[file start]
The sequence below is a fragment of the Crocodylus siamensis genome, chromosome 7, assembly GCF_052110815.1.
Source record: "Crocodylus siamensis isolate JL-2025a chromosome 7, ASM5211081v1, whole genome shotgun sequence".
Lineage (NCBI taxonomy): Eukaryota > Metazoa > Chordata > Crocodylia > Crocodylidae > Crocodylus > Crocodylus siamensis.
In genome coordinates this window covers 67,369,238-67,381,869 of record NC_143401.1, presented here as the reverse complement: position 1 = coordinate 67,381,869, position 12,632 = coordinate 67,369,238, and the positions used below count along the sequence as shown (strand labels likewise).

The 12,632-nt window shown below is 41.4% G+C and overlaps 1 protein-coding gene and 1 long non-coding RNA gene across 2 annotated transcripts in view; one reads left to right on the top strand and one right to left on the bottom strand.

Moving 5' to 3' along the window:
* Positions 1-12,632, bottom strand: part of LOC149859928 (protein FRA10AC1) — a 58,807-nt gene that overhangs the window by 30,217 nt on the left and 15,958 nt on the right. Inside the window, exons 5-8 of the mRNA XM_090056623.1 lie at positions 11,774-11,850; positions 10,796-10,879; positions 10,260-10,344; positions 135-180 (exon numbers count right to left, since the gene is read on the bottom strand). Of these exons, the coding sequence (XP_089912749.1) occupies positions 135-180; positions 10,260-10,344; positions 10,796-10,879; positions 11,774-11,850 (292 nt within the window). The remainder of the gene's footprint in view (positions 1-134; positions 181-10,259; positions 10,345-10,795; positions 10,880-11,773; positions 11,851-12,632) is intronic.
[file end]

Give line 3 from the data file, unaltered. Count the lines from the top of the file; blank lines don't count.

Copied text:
Lineage (NCBI taxonomy): Eukaryota > Metazoa > Chordata > Crocodylia > Crocodylidae > Crocodylus > Crocodylus siamensis.